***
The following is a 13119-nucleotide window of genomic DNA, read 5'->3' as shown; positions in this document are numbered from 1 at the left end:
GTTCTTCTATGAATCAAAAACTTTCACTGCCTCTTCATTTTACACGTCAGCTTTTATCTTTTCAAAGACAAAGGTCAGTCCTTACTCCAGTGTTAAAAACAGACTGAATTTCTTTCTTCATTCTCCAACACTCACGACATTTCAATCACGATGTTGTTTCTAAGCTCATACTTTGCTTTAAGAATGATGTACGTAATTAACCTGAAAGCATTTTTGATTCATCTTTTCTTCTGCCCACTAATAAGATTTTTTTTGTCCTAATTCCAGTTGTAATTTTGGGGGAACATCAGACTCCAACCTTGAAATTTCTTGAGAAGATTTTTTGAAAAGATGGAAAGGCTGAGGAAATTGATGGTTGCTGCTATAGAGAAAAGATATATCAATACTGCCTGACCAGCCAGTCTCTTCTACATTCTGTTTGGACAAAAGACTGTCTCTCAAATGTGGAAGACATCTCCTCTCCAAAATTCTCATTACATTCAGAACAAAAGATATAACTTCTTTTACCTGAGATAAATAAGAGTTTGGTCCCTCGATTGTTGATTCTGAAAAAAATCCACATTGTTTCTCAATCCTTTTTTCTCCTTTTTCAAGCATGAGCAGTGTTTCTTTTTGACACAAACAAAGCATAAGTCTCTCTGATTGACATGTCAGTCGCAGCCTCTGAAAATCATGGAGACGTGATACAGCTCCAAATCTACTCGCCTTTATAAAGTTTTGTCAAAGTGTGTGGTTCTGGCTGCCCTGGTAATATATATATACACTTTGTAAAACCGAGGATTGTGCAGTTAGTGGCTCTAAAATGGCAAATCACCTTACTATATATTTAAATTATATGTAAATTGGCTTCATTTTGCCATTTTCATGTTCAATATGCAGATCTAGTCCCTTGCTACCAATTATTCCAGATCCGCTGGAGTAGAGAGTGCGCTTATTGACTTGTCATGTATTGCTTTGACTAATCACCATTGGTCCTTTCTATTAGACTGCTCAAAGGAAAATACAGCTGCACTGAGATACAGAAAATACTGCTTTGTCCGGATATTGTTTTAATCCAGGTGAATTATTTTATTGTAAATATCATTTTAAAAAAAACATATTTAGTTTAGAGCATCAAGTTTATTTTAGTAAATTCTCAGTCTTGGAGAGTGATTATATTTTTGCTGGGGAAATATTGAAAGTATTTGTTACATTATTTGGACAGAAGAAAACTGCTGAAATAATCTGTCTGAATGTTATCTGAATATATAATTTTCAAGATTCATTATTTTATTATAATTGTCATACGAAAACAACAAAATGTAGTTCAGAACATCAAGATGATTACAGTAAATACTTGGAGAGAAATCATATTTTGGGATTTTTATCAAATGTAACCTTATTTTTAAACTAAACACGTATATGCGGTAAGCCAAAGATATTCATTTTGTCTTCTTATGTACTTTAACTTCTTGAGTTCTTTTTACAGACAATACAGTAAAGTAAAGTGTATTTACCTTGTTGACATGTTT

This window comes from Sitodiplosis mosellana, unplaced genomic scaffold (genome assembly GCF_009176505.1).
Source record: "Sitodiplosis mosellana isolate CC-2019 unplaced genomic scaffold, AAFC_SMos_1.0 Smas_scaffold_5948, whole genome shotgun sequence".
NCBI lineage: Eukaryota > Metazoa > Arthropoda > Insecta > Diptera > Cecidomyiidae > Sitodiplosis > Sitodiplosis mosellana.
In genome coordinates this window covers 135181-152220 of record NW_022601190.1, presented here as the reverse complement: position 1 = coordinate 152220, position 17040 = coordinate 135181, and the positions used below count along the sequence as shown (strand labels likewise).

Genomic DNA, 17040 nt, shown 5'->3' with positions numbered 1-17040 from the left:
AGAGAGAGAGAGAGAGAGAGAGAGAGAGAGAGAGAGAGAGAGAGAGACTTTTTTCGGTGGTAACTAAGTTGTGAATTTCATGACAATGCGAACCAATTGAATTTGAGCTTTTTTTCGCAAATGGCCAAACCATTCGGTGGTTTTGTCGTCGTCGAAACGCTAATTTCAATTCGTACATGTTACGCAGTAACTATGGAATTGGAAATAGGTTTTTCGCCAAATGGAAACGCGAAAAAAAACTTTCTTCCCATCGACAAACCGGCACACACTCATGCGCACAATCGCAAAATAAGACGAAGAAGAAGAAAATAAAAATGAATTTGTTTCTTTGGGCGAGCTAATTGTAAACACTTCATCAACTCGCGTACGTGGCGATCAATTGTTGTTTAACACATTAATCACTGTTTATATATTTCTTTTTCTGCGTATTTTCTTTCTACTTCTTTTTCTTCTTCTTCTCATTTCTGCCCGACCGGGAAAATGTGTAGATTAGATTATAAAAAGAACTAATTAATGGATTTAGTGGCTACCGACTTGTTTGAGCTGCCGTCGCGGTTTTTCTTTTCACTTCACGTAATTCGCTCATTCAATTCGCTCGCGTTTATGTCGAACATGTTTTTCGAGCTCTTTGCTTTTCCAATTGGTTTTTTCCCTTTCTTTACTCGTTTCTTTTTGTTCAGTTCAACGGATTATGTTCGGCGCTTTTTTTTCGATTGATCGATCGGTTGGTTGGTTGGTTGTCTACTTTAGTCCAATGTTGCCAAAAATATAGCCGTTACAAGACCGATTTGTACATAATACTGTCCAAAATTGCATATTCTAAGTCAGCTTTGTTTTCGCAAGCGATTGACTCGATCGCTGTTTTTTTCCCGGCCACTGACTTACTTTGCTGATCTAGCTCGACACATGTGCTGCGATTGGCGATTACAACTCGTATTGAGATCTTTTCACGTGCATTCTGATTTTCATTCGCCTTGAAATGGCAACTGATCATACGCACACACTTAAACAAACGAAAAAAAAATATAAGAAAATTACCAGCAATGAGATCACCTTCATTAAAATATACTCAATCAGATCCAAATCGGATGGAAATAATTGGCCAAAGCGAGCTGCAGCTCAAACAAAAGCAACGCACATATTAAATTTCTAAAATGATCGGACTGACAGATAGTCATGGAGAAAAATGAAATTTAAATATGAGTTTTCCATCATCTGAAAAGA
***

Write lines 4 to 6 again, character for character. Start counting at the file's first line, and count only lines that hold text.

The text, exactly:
Source record: "Sitodiplosis mosellana isolate CC-2019 unplaced genomic scaffold, AAFC_SMos_1.0 Smas_scaffold_5948, whole genome shotgun sequence".
NCBI lineage: Eukaryota > Metazoa > Arthropoda > Insecta > Diptera > Cecidomyiidae > Sitodiplosis > Sitodiplosis mosellana.
In genome coordinates this window covers 135181-152220 of record NW_022601190.1, presented here as the reverse complement: position 1 = coordinate 152220, position 17040 = coordinate 135181, and the positions used below count along the sequence as shown (strand labels likewise).